Back when I was at Rice University, in the 1970s, Southwest flew a triangle from Dallas' Love Field to San Antonio to Houston's Hobby Airport. You didn't need a reservation. Planes left every hour, and stayed on the ground for just 10 minutes. A flight cost less than a bus ticket.
That triangle still defines Texas (many counties outside it saw their population peak a century ago), but Southwest has long moved beyond it.
Today many of those former hot pant-clad flight attendants are living in retirement communities. Southwest flies to almost all major markets, and recently announced it would add its first "international" flights -- to the Caribbean -- from Atlanta, starting in July.
Southwest has been fighting restrictions on flying out of Love Field since its founding, and those restrictions are only now being lifted, meaning the airline can fly to 12 additional destinations starting in November. Additional destinations will turn Love into something more like a traditional hub, leaving some to speculate that Southwest is losing what made it special.
What made it special, what makes it special, comes down to one word: consistency. You may not get rich on Southwest stock. Its heyday as an investment came in the 1990s while other airlines were floundering. But if you buy it and hold it, your patience will be rewarded. It's a stock to invest in, not to speculate on.
Southwest no longer has the big labor cost advantages it once did, but it has plans to keep the Boeing (BA) 737 as its sole plane well into the next decade. The airline says this keeps costs down, because it has to carry spare parts and train mechanics and flight crews for only for one type of plane.
Southwest has 583 Boeing 737s now, with an average age of 11.2 years. The airline also has orders and options to replace nearly all of them with more 737s.
Southwest has lately lost its place as Wall Street's favorite airline to Delta Air Lines (DAL), which after immense consolidation, labor strife, and a bankruptcy has gotten its act together. Delta's international network gives it a profitability advantage over Southwest, and over the last year its stock price has more than doubled. Southwest investors have done well, but their gains have been only 82%.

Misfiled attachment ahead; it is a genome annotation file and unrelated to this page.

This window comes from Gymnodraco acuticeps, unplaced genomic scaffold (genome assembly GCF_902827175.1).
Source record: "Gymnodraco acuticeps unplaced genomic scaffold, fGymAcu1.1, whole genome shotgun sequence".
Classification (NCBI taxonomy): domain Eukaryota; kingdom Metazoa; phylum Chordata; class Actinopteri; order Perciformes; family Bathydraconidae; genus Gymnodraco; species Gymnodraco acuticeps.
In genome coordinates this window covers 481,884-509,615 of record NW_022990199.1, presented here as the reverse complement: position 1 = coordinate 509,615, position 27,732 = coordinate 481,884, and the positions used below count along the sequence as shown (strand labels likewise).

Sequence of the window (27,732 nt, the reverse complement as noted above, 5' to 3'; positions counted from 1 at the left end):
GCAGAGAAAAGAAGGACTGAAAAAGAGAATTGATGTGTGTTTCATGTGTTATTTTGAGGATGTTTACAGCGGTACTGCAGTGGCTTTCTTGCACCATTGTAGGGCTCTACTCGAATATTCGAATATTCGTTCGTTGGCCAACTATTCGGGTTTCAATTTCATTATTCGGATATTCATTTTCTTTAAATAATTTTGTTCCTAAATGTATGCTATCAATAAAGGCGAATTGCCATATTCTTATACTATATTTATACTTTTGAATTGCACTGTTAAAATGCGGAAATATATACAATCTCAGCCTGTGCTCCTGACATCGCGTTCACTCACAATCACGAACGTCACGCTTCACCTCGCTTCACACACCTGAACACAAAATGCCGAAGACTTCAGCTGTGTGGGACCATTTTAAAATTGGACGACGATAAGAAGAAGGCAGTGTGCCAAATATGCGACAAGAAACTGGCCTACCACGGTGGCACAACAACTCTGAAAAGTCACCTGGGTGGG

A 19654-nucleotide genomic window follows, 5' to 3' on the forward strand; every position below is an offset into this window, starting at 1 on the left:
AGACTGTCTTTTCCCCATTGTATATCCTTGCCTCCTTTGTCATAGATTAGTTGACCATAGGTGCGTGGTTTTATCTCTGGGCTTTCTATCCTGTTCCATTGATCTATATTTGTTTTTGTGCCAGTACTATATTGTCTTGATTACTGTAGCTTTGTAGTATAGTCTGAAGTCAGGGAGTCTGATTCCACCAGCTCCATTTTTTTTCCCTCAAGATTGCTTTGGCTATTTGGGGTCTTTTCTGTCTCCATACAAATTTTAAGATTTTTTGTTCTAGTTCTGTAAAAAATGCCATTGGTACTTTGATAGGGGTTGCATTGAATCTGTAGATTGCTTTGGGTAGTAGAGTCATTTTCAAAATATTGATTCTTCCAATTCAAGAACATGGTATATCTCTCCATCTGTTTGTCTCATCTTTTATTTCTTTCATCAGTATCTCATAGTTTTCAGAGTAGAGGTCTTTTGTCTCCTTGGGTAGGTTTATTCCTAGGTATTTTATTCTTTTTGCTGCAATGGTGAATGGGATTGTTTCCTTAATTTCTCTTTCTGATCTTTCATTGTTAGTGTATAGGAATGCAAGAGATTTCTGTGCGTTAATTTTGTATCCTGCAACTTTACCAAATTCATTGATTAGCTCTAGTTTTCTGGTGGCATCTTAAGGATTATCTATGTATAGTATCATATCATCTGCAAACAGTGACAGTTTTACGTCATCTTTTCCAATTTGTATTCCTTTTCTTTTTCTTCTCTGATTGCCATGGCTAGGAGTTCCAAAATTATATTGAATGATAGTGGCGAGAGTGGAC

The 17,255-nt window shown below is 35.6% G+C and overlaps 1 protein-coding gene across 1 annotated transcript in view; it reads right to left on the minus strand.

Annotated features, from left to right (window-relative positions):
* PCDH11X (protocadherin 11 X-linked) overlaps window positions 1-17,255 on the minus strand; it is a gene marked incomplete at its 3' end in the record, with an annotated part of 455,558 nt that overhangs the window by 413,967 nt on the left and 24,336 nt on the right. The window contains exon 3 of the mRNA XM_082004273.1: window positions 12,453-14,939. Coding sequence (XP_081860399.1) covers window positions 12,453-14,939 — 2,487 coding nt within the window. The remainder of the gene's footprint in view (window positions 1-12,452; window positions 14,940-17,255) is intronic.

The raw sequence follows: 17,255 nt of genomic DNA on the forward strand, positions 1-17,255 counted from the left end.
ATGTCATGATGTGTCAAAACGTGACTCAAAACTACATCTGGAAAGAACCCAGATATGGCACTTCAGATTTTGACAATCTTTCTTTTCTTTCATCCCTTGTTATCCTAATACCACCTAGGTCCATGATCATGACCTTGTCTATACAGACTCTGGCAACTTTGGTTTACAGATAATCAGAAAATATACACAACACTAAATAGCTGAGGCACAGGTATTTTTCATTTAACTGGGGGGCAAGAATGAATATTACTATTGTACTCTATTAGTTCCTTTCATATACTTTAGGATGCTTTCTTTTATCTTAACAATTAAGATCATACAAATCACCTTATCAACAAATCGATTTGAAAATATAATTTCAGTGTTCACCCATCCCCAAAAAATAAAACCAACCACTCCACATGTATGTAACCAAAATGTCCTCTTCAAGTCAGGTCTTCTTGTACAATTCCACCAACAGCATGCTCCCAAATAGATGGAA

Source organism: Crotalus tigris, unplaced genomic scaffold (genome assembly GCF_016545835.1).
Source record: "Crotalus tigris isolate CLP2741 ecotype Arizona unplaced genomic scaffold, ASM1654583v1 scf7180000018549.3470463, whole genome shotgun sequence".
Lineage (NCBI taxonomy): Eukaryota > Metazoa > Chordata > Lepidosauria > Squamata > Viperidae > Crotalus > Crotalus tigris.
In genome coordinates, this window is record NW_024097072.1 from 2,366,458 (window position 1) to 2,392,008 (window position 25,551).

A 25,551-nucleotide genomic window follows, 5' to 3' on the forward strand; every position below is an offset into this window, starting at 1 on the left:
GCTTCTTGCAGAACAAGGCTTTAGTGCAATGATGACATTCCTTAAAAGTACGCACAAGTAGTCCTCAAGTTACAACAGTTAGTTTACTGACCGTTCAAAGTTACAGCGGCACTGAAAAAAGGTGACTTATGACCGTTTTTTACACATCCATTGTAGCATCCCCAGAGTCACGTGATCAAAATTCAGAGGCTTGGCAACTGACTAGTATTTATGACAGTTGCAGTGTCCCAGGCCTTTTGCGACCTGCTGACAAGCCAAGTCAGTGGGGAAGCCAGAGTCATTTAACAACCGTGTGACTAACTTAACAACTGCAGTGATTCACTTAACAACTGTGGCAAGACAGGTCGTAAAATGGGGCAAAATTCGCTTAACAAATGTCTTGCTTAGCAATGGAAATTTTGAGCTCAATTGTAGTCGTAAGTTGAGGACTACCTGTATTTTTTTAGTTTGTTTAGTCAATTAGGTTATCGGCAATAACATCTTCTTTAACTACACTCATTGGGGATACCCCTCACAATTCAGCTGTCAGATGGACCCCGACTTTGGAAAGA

Southwest's LUV ticker symbol can be seen as an homage to Dallas' Love Field, where it all started. Other airlines had moved to DFW Airport when the company was being formed, and for years it had the field -- with its location near the city center -- to itself.
Some think that what made Southwest special was its low prices, but that's not the story. What made Southwest special was its route system and cost structure.
Rather than flying everything into a single hub, where planes sat for hours as passengers moved between them, Southwest flies back and forth between cities and keeps planes on the ground as little as possible.
Southwest also sells seats only from its own Web site, keeping sales costs as low as possible. It has union contracts, and its labor costs are now competitive, perhaps even higher than those of other airlines. Its prices are similar to those airlines as well. But although its margins are small, it's consistently profitable.
There is no "romance of the air" on Southwest. All the passengers know they're on a bus. But the crew keeps its sense of humor about things. The atmosphere is generally light.
Competitors have copied Southwest in some ways. Delta's new safety video includes humorous elements. But flying on Southwest is a little like shopping at Costco (COST): You know the store is making money, but you also know neither you nor employees are being deliberately ripped-off. There is comfort in that.
The stock will rise and fall with the investment winds, but mainly it will rise. And that's what you want out of your investments.
At the time of publication the author owned shares of Costco.
This article represents the opinion of a contributor and not necessarily that of TheStreet or its editorial staff.